In 1991, the third season of The Simpsons premiered with the episode "Stark Raving Dad." In it, Homer is mistakenly sent to a mental institution, where he meets a man who's convinced he's Michael Jackson. But should you want to watch season three of The Simpsons on Disney+ in 2019, you'll find that it starts on a different note: cutting straight to episode two, "Mr. Lisa Goes to Washington," as pointed out by the Hollywood Reporter and other outlets.
Presumably, that's because of the episode's ties to Michael Jackson and, thus, the allegations of child sexual abuse against him. On top of the episode's plot focus on Jackson—whom Simpsons creator Matt Groening once described as a "big fan of show"—the singer himself also voiced the role of Leon Kompowsky, the man Homer meets in the institution.
We probably should have seen this one coming; after HBO released Leaving Neverland, a documentary that detailed two men's allegations of childhood abuse by Jackson, in March, the Simpsons production team decided to pull "Stark Raving Dad" from circulation out of consideration for Jackson's alleged victims.
"The documentary gave evidence of monstrous behavior," executive producer James L. Brooks told the Wall Street Journal, adding that although the episode included many great memories, "this certainly doesn’t allow them to remain." While Brooks bristled at the thought of book burning, he said at the time, "This is our book, and we’re allowed to take out a chapter."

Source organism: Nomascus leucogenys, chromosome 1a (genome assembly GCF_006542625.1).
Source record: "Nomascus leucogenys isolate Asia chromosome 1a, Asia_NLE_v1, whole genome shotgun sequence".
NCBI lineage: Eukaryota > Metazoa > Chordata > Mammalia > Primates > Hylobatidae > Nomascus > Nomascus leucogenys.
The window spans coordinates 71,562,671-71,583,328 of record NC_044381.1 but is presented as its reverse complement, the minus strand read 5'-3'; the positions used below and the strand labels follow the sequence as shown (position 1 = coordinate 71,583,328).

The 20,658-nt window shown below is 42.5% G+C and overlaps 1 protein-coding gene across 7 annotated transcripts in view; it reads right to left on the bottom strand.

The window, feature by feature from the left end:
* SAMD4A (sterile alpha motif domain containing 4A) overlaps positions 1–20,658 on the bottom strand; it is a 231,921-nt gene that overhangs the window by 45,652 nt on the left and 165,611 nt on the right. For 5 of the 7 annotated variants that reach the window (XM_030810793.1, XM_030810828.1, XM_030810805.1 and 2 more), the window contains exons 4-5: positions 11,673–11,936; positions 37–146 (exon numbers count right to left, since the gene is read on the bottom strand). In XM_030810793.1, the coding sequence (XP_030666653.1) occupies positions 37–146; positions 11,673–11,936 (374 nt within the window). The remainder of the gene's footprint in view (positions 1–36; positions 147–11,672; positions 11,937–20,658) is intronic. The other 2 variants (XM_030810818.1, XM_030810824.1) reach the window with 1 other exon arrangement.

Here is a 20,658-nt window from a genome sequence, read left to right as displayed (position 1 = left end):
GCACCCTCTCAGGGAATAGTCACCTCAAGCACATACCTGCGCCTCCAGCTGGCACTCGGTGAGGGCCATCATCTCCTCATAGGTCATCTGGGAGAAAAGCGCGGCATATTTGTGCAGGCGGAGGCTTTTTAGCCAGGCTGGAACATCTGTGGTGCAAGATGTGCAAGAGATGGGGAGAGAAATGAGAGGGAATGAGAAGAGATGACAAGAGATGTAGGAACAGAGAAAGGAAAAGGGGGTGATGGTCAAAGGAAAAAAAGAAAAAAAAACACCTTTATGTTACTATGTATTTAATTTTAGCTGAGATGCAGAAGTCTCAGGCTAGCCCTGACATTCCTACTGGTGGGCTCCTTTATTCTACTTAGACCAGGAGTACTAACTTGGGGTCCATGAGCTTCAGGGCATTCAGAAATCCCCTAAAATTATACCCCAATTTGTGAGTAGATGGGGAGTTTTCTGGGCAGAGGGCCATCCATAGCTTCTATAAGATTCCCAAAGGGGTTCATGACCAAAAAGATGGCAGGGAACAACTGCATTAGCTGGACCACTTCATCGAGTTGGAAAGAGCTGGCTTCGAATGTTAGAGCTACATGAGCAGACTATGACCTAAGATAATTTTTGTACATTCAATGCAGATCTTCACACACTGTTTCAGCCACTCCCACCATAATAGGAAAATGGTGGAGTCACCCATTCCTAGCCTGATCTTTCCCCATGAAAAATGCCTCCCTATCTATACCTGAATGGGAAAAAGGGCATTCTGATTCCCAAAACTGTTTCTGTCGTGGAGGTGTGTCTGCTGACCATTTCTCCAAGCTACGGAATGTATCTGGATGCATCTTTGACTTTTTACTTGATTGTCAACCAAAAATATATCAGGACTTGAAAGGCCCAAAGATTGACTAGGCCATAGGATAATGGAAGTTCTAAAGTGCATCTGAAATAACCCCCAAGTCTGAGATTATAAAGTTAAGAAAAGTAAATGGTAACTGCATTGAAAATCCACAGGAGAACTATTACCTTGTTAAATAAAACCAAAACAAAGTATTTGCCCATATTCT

Whether the decision to pull "Stark Raving Dad" was on The Simpsons crew or on Disney, it fits into a bigger trend of Disney attempting to atone on its new streaming service for past missteps. Also missing from Disney+ is Song of the South, a controversial 1946 musical about the Reconstruction-era American South that hasn't been made available by Disney for 33 years, according to the New York Times. "Commando Duck," a propaganda cartoon from World War II in which Donald Duck fights enemies in a Japanese airfield and runs into locals depicted as racist caricatures, is also pointedly missing, despite the presence of earlier Donald shorts.
The rhyme and reason as to what makes it on Disney+ and what doesn't remains unclear. For problematic but more popular content, the streaming service has picked a different solution. To head off any scrutiny that might come from a 2019 rewatching of the pervasive racism of Dumbo or the stereotype-heavy Siamese cats in Lady and the Tramp, older content on Disney+ now comes with a warning: "This program is presented as originally created. It may contain outdated cultural depictions."
After all, if Disney pulled all of its old, problematic stuff off the streaming service entirely, we'd be left with basically none of our childhood favorites.